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When the U. S. Government said, “There’s no such film,”


    During the past 15 years, as part of our ongoing campaign to liberate hemp from the bondage of ignorance, those of us in The California Marijuana Initiative, The Oregon Marijuana Initiative, H.E.M.P. and NORML, presented videotaped copies of the U. S. Department of Agriculture’s 1942 film, Hemp for Victory, to every facet of the media (newspapers, magazines, television stations, etc.).

    And for the past 15 years, the USDA, its library, and the Library of Congress have responded to all inquires relative to the film’s existence (see letter to Jim Evans, facing page) by saying no such movie had ever been made by the USDA or any other branch of the US Government.

    In May of 1989, Maria Farrow, Carl Packard and I traveled to Washington to do research in the Library of Congress’s Motion Picture and Filmstrips records, and in the records of the USDA library at Beltsville, Maryland. Initially disappointed, we were told by all the librarians that if the USDA had indeed made such a film it could not have disappeared from the catalogues, card and electronic files of these major libraries that we searched.

    We had all but given up, when instinct told us to try once again at the Library of Congress. This time we asked for the film catalogues from 30 to 40 years prior, and despite all those denials, and all those frustrated searches, we finally found what we had been looking for!

    There, in the National Union Catalogue, (Volume 28, Motion Pictures and Filmstrips), apparently overlooked by the card file-burning government censors, we found a listing for the 14 minute, black and white instructional film, Hemp for Victory. (See certification of authenticity signed by the Library’s chief photoduplicator.)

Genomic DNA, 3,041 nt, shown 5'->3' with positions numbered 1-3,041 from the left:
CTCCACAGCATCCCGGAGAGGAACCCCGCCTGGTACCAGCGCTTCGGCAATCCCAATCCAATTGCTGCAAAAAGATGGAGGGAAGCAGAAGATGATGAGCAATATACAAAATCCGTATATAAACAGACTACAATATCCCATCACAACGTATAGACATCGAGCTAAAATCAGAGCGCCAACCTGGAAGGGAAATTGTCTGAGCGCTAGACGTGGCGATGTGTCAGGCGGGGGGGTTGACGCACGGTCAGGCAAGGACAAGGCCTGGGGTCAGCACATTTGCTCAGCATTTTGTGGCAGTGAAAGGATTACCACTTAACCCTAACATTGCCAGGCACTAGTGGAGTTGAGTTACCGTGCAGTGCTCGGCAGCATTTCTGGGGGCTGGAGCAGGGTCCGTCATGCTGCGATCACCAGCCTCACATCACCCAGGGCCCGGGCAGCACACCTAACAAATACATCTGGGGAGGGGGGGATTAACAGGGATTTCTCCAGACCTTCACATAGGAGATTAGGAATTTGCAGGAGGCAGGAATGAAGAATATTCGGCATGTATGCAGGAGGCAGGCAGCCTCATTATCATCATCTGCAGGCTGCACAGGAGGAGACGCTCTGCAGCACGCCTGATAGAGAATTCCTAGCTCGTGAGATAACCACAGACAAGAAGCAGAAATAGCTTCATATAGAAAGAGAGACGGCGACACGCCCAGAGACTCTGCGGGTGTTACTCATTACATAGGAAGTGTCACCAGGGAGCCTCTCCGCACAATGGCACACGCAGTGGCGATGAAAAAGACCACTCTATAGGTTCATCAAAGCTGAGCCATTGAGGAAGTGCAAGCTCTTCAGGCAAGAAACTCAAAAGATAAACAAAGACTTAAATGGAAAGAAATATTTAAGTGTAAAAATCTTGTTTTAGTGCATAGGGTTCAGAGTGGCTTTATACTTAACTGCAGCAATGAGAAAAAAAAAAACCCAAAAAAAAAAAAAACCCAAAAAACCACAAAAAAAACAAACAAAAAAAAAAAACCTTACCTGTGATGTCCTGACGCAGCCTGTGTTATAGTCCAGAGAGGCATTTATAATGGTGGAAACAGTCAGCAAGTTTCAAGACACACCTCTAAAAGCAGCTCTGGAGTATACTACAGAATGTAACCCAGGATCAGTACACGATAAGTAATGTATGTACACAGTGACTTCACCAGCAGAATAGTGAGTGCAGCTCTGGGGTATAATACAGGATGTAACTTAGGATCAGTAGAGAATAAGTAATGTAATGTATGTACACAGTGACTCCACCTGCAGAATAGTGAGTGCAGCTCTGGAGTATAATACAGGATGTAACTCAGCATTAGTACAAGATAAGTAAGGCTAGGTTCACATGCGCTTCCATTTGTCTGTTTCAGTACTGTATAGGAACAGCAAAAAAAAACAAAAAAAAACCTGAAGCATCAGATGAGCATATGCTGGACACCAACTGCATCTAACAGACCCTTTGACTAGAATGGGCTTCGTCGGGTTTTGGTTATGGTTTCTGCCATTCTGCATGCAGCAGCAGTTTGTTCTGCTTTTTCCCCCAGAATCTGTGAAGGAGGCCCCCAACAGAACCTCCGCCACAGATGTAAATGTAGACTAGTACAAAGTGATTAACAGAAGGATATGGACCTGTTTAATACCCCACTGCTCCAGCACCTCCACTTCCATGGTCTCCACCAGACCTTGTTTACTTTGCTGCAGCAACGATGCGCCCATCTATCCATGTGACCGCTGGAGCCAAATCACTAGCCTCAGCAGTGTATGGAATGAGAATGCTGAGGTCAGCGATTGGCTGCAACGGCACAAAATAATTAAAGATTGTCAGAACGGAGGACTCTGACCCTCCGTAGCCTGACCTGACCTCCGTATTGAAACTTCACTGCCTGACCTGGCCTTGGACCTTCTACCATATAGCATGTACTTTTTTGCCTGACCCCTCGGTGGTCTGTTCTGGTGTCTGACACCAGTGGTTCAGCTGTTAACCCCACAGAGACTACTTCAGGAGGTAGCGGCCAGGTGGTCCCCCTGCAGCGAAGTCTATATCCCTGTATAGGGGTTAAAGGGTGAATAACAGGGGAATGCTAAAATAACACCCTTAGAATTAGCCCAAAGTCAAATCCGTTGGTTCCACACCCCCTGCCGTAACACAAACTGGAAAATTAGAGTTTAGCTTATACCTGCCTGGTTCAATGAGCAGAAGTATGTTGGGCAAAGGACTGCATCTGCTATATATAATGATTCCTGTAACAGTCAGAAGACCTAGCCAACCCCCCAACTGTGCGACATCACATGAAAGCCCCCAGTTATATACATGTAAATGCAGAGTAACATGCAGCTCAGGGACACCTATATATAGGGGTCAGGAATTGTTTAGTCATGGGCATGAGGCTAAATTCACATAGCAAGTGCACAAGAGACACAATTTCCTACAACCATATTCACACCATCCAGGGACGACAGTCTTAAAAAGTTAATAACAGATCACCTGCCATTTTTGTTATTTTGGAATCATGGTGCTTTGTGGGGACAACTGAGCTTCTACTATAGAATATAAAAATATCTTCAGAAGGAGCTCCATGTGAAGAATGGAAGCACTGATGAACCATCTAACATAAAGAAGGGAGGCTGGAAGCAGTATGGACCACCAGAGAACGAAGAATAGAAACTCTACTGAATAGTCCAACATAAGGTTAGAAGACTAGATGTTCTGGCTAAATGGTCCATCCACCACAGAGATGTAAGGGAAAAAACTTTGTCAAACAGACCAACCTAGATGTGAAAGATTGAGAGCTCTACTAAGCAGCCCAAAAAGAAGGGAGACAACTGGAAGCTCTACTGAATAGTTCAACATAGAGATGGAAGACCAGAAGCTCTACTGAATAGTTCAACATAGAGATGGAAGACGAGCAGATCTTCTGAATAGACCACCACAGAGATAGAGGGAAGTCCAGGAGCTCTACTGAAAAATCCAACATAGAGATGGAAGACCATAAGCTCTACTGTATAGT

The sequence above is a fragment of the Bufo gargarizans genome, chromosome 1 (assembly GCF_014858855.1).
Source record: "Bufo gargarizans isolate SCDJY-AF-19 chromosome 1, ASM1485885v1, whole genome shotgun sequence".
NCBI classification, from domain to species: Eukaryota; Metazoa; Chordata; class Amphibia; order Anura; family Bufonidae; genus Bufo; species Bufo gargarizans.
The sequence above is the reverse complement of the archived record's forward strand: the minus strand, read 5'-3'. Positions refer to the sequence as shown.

We are proud to have set the record straight and restored true American history by donating two VHS videotaped copies of Hemp for Victory to the Library of Congress which were accepted on May 19, 1989.

—Jack Herer

United States History

is Entwined with HEMP

    These examples of U.S. Department of Agriculture Yearbooks from 1895, 1901, and 1913 reveal that, for at least 100 years, long before the CIA made its first dope deal with Latin American “drug lords,” our government was a primary pusher of cannabis hemp.

U. S. Dept. of Agriculture Yearbook, 1913

U. S. Dept. of Agriculture Yearbook, 1895

    Every American farmer who could be rounded-up in 1943 was compelled to sit through a showing of Hemp for Victory, and then sign a document that they had seen it. After that they were given a copy of this brochure, Farmer’s Bulletin No. 1935: “HEMP.”

the authorized on-line version of Jack Herer’s “The Emperor Wears No Clothes”
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